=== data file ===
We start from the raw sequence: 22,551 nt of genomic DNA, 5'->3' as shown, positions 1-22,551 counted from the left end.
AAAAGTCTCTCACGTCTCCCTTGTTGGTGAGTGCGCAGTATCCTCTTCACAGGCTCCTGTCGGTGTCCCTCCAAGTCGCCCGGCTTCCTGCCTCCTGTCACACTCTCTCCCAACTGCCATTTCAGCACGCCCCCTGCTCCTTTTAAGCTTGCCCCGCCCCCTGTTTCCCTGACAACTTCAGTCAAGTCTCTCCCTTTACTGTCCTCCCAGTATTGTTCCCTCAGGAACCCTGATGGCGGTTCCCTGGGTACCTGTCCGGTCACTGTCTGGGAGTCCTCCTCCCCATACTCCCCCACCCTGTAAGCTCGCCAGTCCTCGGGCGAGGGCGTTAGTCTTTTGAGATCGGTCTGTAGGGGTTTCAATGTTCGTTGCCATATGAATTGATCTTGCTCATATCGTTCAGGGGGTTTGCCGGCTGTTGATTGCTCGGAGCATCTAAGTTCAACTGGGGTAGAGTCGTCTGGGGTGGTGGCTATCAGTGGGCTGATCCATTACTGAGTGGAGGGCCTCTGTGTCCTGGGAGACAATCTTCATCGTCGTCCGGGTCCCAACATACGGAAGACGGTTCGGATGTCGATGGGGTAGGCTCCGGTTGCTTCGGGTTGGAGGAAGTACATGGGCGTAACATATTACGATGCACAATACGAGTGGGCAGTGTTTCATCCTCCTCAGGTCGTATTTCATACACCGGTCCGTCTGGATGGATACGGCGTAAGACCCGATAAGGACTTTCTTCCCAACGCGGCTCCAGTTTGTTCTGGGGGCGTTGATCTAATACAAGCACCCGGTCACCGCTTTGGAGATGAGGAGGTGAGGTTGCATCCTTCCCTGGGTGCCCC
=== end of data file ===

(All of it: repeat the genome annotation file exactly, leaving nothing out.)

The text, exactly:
We start from the raw sequence: 22,551 nt of genomic DNA, 5'->3' as shown, positions 1-22,551 counted from the left end.
AAAAGTCTCTCACGTCTCCCTTGTTGGTGAGTGCGCAGTATCCTCTTCACAGGCTCCTGTCGGTGTCCCTCCAAGTCGCCCGGCTTCCTGCCTCCTGTCACACTCTCTCCCAACTGCCATTTCAGCACGCCCCCTGCTCCTTTTAAGCTTGCCCCGCCCCCTGTTTCCCTGACAACTTCAGTCAAGTCTCTCCCTTTACTGTCCTCCCAGTATTGTTCCCTCAGGAACCCTGATGGCGGTTCCCTGGGTACCTGTCCGGTCACTGTCTGGGAGTCCTCCTCCCCATACTCCCCCACCCTGTAAGCTCGCCAGTCCTCGGGCGAGGGCGTTAGTCTTTTGAGATCGGTCTGTAGGGGTTTCAATGTTCGTTGCCATATGAATTGATCTTGCTCATATCGTTCAGGGGGTTTGCCGGCTGTTGATTGCTCGGAGCATCTAAGTTCAACTGGGGTAGAGTCGTCTGGGGTGGTGGCTATCAGTGGGCTGATCCATTACTGAGTGGAGGGCCTCTGTGTCCTGGGAGACAATCTTCATCGTCGTCCGGGTCCCAACATACGGAAGACGGTTCGGATGTCGATGGGGTAGGCTCCGGTTGCTTCGGGTTGGAGGAAGTACATGGGCGTAACATATTACGATGCACAATACGAGTGGGCAGTGTTTCATCCTCCTCAGGTCGTATTTCATACACCGGTCCGTCTGGATGGATACGGCGTAAGACCCGATAAGGACTTTCTTCCCAACGCGGCTCCAGTTTGTTCTGGGGGCGTTGATCTAATACAAGCACCCGGTCACCGCTTTGGAGATGAGGAGGTGAGGTTGCATCCTTCCCTGGGTGCCCC